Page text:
If you've been to the grocery store lately, then it's impossible to miss the endless aisles of SOY products.
It's as if "soy" is the new buzzword in the health-food industry.
Is that really the case?
Soy's "Health" Facts
Soy's claim to fame is that it's a supposedly safe alternative to animal byproducts such as milk. The U.S. Food and Drug Administration has concluded that "soy protein included in a diet low in saturated fat and cholesterol may reduce the risk of CHD [chronic heart disease] by lowering blood cholesterol levels." Because of this, actions have been taken to add soy to everything from school lunches to baby formulas.
So soy milk should be a great addition to your diet, right?
Unfortunately, the long-term results are not conclusive. Although the idea of substituting milk with soy milk is a great concept, the effect on your body can be less than kind.
It doesn't stop there -- Lauren of Empowered Sustenance also has her list of reasons of why to avoid soy milk.
And the effects on men's health are downright scary. Studies show that in animals - specifically male rats - the outcome can be downright unnatural. Because of its plant estrogen, soy can cause abnormal growth of breast cells in males, known unflatteringly in the general parlance as "man boobs." And, according to Men's Health, a Harvard study published last year in the journal Human Reproduction also found a strong association between men's consumption of soy foods and decreased sperm counts. These effects can be emasculating, both physically and psychologically.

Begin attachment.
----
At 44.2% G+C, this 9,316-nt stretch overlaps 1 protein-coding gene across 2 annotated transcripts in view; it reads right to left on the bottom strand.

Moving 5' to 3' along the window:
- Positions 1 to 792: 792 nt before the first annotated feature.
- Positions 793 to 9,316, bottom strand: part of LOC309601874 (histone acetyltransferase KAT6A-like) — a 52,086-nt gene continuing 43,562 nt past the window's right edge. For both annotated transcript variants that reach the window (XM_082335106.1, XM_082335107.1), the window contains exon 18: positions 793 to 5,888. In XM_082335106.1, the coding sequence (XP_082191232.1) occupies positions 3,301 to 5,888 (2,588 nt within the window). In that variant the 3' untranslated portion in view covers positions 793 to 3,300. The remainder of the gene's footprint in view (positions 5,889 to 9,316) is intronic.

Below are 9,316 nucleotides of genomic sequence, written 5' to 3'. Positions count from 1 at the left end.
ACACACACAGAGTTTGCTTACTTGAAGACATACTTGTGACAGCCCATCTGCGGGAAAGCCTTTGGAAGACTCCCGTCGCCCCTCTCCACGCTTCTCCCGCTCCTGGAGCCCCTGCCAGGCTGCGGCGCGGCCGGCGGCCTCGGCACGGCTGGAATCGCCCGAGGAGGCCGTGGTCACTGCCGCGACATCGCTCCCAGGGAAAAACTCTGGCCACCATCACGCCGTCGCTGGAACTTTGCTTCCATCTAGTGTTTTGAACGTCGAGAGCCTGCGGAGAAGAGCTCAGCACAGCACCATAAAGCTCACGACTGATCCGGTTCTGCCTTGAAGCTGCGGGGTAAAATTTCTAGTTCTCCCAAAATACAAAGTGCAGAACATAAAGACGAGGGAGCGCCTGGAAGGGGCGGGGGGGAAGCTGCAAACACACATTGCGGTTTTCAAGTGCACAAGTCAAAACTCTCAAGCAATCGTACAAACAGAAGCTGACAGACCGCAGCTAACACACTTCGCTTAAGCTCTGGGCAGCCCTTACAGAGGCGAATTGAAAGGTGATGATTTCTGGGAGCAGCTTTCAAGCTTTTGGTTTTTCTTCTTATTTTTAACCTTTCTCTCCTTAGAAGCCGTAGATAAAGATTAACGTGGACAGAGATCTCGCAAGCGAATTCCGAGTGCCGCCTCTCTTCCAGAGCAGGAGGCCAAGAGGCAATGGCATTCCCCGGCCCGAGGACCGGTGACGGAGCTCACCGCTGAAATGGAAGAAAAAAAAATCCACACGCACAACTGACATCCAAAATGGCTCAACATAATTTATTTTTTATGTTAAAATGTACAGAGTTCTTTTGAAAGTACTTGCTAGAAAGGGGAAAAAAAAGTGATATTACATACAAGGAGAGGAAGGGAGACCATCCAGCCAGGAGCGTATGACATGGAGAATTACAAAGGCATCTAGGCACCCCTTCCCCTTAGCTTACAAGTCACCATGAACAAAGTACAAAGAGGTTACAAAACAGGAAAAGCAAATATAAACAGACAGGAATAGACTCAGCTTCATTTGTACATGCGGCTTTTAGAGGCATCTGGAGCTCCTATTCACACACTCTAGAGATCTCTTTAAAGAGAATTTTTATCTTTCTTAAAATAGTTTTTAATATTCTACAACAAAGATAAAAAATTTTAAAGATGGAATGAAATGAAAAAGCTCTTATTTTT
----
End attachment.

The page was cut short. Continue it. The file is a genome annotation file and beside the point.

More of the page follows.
As a mother, this research is alarming. I don't think many people would want to risk compromising the health of their families simply to avoid cow milk. Luckily, there are plenty of healthy alternatives to soy milk.
Healthy Alternatives to Soy Milk:
- Hemp Milk: Thick, creamy, and perfect for coffee and baking. Because hemp can leave a slight aftertaste, try different brands to find the one that you like best.
- Oat Milk: Also somewhat sweet and good for cereal and baking.
- Almond Milk: Loaded with protein and fiber and low in fat. This is the most common nut milk, though others such as cashew and hazelnut are available at some health-food stores.
- Coconut Milk: Canned for baking or boxed for cereal and ice cream. Or make your own!
- Raw or Organic Milk: Milk at the grocery store is full of hormones and stripped of its nutritional value. Try a local co-op, or research other raw milk sources in your area. At the very least, always buy organic milk.
The bottom line? Experiment! Milk doesn't have to be a dirty word. By branching out, I'm sure you'll fall in love with one or all of these options, just like I have.